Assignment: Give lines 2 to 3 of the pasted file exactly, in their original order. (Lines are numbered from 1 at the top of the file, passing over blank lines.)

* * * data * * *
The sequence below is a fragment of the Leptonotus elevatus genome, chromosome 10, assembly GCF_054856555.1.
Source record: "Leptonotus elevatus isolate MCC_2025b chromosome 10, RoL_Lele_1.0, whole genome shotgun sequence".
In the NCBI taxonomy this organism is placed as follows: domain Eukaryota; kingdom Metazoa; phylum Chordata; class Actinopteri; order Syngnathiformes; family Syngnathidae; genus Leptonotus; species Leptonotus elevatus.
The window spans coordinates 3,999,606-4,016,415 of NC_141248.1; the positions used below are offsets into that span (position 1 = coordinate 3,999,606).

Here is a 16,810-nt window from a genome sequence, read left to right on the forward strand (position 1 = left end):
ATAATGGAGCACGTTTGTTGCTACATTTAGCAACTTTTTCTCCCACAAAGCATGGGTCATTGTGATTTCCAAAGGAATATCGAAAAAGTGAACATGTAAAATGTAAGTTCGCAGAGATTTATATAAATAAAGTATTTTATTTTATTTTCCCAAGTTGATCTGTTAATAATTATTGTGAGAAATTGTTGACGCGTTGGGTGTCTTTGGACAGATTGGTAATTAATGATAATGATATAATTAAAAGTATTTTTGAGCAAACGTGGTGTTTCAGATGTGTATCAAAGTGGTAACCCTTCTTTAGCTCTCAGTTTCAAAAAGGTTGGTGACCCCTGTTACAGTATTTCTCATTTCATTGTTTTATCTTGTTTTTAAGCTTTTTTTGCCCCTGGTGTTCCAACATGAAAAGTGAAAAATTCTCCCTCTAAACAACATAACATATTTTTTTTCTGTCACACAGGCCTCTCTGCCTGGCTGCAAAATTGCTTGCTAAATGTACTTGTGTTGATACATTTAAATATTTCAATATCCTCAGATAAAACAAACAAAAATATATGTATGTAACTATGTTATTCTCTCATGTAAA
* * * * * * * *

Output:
Source record: "Leptonotus elevatus isolate MCC_2025b chromosome 10, RoL_Lele_1.0, whole genome shotgun sequence".
In the NCBI taxonomy this organism is placed as follows: domain Eukaryota; kingdom Metazoa; phylum Chordata; class Actinopteri; order Syngnathiformes; family Syngnathidae; genus Leptonotus; species Leptonotus elevatus.